I’m only disappointed that I didn’t come up with this myself! I don’t have any of the learning needed to tackle the tough stuff on my own (or even know which sources I should be looking at), but I know enough Hebrew to see that your translation is clearly superior. Your point about the final statement clinches it: if there were an implied “only” in the second statement, then the third statement would, indeed, be a non sequitur.

    How do you explain other scholars (and plain-old Hebrew readers) not questioning the popular translation? Do you think they (read: we, not including you) fell victim to lazy thinking, or do you think many noticed the error but chose to ignore it since the popular reading meshed with their philosophy?

  2. I think part of it is seeing Hillel as Mr. Nice Guy and not imagining that he could be so self-oriented in a statement that was considered axiomatic in his philosophy. It skews the words. Also, this Mishnah is much more popular with more liberal traditions who embraced this meaning of myself in apposition to my responsibility regarding others. How could the paradigm of humility be an advocate for himself alone. Most traditional commentators do not see it as advocacy per se, but they see that Hillel requires one to have it together in order to be God’s servant. It is only when one understands this as the social justice mishnah that it becomes an anthem. Otherwise, it is just an introspective musing on one’s spiritual purpose.

    That’s what I think.

  3. You nailed it. Your insights are keen, and you have the fount of knowledge to back them up.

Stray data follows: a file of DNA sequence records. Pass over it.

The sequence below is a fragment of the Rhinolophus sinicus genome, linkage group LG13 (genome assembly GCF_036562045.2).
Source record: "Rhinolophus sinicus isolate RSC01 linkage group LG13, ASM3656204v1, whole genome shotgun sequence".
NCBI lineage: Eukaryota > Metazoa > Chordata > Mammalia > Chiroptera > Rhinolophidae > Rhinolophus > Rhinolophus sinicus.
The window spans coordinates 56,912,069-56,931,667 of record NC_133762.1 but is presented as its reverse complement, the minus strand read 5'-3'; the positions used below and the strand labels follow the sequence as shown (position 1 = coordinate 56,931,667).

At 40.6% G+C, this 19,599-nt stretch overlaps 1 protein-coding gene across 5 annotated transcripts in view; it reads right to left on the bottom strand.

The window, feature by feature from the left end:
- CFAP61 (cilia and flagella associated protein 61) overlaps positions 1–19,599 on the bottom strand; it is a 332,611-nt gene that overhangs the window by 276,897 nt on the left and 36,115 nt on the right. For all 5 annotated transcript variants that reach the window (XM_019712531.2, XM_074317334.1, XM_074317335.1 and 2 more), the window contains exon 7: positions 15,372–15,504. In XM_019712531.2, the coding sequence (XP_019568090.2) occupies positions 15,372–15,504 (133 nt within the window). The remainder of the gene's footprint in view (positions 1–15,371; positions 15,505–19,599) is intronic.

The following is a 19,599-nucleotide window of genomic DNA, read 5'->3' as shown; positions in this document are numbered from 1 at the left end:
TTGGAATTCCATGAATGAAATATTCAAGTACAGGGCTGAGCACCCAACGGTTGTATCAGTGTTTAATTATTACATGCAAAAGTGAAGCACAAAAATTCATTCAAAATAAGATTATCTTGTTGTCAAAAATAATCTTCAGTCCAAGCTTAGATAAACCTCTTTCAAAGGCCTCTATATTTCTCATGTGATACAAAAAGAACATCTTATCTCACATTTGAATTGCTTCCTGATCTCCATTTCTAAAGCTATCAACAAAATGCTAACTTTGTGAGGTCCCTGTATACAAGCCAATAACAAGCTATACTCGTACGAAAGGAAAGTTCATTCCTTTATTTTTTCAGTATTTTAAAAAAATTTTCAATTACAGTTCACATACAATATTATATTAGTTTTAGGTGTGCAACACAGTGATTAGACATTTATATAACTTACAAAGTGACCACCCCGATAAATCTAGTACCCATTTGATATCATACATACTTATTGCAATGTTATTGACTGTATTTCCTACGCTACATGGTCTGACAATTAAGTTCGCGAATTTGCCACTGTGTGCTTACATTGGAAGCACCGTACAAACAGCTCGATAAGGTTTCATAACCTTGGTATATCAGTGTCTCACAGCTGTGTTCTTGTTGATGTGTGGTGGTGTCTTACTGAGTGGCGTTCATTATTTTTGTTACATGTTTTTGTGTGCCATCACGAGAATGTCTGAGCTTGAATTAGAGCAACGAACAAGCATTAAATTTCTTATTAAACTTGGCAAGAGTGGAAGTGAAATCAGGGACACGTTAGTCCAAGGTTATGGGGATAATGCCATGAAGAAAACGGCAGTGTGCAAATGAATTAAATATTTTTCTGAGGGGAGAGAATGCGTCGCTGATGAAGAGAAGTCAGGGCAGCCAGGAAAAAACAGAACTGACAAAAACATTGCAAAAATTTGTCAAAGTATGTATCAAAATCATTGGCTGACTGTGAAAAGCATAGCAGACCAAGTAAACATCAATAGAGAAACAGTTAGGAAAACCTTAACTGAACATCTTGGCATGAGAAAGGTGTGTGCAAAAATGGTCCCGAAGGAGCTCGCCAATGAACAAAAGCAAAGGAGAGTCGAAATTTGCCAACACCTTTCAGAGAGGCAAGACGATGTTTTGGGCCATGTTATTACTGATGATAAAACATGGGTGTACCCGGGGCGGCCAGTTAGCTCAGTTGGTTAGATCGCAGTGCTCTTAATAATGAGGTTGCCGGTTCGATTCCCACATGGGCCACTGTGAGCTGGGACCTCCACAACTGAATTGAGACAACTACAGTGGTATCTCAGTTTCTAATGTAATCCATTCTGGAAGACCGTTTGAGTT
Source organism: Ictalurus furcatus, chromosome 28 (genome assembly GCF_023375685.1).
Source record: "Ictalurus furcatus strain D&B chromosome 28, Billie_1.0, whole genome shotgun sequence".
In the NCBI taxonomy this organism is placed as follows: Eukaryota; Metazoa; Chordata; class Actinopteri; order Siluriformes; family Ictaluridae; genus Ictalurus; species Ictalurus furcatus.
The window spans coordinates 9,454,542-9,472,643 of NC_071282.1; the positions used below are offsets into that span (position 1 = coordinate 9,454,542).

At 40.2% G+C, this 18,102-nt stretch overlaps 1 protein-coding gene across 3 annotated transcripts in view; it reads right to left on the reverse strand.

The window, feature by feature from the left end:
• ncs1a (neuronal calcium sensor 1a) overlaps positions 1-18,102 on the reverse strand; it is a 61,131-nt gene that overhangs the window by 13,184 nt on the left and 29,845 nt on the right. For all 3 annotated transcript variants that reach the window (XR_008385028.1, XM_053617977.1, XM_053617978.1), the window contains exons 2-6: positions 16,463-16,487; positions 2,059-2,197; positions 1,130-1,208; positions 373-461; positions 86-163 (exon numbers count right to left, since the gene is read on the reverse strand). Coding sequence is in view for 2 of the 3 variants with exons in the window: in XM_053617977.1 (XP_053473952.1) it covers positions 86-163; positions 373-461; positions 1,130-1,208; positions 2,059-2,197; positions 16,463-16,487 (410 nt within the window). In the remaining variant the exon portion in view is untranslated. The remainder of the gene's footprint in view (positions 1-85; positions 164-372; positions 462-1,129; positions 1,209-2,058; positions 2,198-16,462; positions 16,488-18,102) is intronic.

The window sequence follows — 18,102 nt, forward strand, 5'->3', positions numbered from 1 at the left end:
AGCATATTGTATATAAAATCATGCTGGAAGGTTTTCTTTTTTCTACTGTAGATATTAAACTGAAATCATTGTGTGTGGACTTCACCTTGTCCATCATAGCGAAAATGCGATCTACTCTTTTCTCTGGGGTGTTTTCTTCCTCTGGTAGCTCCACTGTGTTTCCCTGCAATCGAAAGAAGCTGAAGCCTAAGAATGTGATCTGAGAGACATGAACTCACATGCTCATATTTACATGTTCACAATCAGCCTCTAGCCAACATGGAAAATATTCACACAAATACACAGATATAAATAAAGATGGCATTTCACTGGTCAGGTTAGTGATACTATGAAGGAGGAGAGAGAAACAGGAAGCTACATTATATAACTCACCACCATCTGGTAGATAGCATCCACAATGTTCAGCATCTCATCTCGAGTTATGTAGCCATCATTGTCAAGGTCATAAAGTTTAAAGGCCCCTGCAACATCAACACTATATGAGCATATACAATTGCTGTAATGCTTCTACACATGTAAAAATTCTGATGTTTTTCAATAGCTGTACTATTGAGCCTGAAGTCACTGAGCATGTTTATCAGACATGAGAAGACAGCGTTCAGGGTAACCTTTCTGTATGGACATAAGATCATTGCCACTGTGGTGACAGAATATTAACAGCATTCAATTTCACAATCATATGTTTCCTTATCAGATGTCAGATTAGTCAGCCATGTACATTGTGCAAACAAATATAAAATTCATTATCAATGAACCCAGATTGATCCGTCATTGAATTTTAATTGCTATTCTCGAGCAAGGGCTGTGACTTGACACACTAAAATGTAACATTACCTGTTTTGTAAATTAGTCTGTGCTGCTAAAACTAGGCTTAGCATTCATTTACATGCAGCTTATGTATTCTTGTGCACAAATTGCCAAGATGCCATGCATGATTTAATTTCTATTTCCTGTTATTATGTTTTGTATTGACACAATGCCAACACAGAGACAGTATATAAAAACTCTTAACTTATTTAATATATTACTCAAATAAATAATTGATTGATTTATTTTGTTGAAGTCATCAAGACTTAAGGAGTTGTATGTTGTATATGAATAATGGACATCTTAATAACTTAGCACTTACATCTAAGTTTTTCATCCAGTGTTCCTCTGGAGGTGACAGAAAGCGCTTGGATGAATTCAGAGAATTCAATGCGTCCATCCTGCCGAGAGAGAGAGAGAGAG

Your one-paragraph summation is wonderfully written, Avi. In just over 100 words, you express what could have taken 1000. Your word choice is superb. I delight in good writing, and you’ve just written a small masterpiece. I hope you use it as the basis for a longer piece or even a chapter of a book.

    That’s what I think.

  4. Ravavi, I am trying to understand this quotation, and I think your intial post might be useful to me, but I'm having trouble understanding which translation you are referring to at different times. When you say the "popular" version, are you talking about what seems to be the common translation nowadays, at least among laypeople (and if i am ONLY for myself), or what seems to have been the popular translation in medeival times, at least among scholars(and if i am for myself)?

    I am particularly confused because you say the "if not now, when?" part of the quotation seems confusing and unnecessary in the "popular" translation. I think that in what seems to be the most common translation nowadays, among laypeople ("and if I am ONLY for myself), the last part of the quotation makes perfect sense, but that it makes no sense in the translation popular in medieval times, among scholars ("and if I am for myself). However, it seemed to me that in other parts of your comment you might be using "popular" to be the one common in medeival times, among scholars.

    Thank you!!! This will help me greatly in understanding what you uncovered.

    Ruth